“Something better.” 71556 inhaled sharply as the train wheels squealed and their movement slowed. “Something I might not see again, and something you’ll probably never see. I think we’ve arrived at the end of the line.”

“I don’t see a platform and we haven’t passed an environment fence.” 10538 looked at the window. “We’re still in the ruined lands.”

“I told you, those are screens.” 71556 rolled his eyes. “Nothing to do with what’s out there. End of the line. It’s time to say goodbye.”

“Goodbye? Aren’t you going to the same place as me?”

“Yes. And that’s why—” 71556 froze, eyes wide, as the door opened.

“Are we there? Is this retirement?” 10538 pulled his onesie tighter at the neck. “They didn’t say it would be cold.” All he saw was white outside and little white flakes drifting in through the door.

A voice shouted from the white void beyond the door. Mary. Run. This won’t work for very long.

“That’s Terry.” 71556 stood and grabbed 10538’s onesie at the chest. “You want to live? Come on, this is your only chance.”

“But… Retirement.” 10538’s mind filled with contradictions. The warm place. The cold place. Noise. Silence. Did he retire twice? 11712. The one-way window. The twisted tree. The badger. Red marks on his wrists. The ghost. The ghost!

“There is no bloody retirement. You are an anomaly. You showed initiative and you learned to do something beyond your station. They will take you apart, analyse you, and whatever’s left will go into the power station furnace. If you’re lucky you’ll be dead by then.” 71556 pulled 10538 to his feet. “You want to see past those screens you call windows? Come on then, let’s go look.”

“It’s all burned out there. Nobody can live there.” 10538 struggled but 71556 pulled him towards the open door. “It’s all blackened and dead and…” They reached the door.

Green shoots through a white landscape. People, living people, not wearing barcodes. The sun, a gentle yellow orb with no flames. The sky, blue not red and with white patches moving over it. No blackened stumps. No smouldering grass. No badger.

It was impossible to deny this. It was impossible to correlate it with what he had been shown his whole life. Impossible to make it conform. Impossible to adjust this sight to reality. He could not achieve CCC no matter how he tried.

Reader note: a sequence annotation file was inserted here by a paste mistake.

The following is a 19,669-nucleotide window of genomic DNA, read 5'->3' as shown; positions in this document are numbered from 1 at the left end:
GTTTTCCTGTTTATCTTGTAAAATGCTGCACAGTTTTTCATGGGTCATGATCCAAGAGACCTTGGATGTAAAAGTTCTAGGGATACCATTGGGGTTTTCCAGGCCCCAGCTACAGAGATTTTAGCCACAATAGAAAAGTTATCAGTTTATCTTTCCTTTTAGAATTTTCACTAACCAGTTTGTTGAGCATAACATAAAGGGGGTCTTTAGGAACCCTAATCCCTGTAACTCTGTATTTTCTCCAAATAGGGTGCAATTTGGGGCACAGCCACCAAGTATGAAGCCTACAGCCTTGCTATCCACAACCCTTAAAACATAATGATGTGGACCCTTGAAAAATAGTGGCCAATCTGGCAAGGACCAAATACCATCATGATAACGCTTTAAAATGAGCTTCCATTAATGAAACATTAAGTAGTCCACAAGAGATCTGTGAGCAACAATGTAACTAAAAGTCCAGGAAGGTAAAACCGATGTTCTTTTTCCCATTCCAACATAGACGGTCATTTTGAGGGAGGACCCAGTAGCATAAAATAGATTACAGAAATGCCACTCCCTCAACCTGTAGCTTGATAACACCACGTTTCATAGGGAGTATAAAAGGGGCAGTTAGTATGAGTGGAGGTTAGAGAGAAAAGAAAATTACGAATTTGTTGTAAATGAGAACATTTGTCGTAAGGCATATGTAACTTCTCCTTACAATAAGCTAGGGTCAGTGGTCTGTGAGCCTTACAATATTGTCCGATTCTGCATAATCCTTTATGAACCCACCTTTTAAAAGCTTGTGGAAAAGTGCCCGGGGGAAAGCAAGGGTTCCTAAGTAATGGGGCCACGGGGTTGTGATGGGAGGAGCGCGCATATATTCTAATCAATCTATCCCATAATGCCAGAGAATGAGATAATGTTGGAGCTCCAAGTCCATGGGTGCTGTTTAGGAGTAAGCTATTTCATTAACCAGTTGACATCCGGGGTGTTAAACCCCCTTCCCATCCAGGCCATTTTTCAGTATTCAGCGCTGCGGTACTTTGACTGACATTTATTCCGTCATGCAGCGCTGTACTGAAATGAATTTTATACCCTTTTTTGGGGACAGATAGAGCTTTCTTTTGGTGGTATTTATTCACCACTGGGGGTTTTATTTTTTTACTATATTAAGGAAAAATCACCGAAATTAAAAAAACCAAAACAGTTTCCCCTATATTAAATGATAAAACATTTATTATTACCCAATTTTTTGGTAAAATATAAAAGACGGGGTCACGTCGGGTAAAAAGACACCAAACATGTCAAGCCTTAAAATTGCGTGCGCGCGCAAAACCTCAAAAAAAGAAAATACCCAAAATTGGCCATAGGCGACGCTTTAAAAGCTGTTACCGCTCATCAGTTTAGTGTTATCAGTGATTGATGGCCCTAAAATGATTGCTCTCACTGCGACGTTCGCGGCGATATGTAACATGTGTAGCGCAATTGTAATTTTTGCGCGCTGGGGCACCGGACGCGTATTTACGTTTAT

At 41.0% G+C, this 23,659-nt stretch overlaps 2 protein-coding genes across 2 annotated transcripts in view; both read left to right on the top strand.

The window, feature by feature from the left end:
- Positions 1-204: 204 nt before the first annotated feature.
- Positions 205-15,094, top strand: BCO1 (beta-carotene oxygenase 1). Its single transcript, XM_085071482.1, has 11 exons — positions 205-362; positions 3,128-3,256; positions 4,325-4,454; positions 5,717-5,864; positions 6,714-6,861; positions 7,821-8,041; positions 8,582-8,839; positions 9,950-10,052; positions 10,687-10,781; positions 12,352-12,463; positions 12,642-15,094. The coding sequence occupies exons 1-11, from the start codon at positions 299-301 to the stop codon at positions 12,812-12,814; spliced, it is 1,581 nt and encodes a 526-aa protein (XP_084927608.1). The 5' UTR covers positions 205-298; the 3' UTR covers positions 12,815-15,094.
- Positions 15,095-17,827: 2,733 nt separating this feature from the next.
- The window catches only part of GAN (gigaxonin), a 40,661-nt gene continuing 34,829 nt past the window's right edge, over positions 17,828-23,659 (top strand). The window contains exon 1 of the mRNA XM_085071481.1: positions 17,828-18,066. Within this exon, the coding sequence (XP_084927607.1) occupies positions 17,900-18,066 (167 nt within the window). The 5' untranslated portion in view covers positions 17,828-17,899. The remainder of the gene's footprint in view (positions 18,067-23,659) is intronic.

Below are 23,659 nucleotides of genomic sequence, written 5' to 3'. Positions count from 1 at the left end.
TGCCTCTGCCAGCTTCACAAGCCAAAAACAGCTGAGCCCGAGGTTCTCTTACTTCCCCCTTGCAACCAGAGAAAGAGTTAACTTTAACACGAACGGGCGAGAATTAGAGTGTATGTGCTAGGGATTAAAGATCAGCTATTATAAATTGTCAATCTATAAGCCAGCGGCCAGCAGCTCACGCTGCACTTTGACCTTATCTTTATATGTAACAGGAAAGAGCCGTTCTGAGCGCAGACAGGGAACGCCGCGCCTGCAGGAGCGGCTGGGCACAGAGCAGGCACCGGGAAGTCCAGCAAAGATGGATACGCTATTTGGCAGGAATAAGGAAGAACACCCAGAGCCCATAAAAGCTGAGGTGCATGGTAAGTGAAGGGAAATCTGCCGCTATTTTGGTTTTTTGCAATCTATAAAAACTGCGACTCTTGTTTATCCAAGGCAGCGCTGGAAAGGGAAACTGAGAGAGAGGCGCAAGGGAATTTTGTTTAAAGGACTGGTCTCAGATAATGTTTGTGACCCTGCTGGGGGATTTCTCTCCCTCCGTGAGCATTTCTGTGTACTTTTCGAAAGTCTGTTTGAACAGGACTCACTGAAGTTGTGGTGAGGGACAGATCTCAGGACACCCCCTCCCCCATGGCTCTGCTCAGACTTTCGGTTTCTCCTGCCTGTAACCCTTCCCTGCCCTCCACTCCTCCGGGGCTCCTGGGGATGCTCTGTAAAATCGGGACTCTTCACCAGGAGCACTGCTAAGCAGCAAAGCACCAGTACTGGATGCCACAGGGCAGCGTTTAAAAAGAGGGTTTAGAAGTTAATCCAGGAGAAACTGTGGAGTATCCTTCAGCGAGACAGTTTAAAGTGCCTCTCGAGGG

His mind overloaded with contradiction, 10538 passed out.

6 thoughts on “Panoptica Chapter 10

  1. I am one of your original Trekkies. Nothing of Star Trek has quite jelled for me since then. Although my fifty year old son thinks it’s great. I’m not sure if he ever saw the original, but even if he had it would have been second hand.
    Oh, the mind blowing wonder of it all, and I must have been knocking on thirty at the time.
    And it’s how I learned about Split Infinitives. I had never heard of those before, although I had been inadvertently using them for all of my life. Still do actually. It’s a hard habit to beat.

    Liked by 4 people

  2. I Gave up Star Trek when they started with the new films. Not because of politics, but because they were just pants and full of continuity errors
    I’ve always found Patrick Stewart to be a bit of a dick, ever since he complained about people only wanting to talk to him about Start Trek, when he is also an acclaimed Shakesperian actor.
    If that was a problem for him, he shouldn’t have taken on the roll of the captain of the flagship in an iconic sci-fi series
    Nobody gives a crap about Shakespear

    Liked by 1 person

    • Indeed. He was a total dick to the lovely Lalla Ward when she was gallivanting about the Tardis with Tom Baker (in the show and in marriage). She was playing Ophelia in an RSC production of Hamlet and he was really snobby about her being in a ‘sci-fi show’ while he was doing ‘real theatre’. I’m sure she had a good laugh about it a few years later!

      Liked by 1 person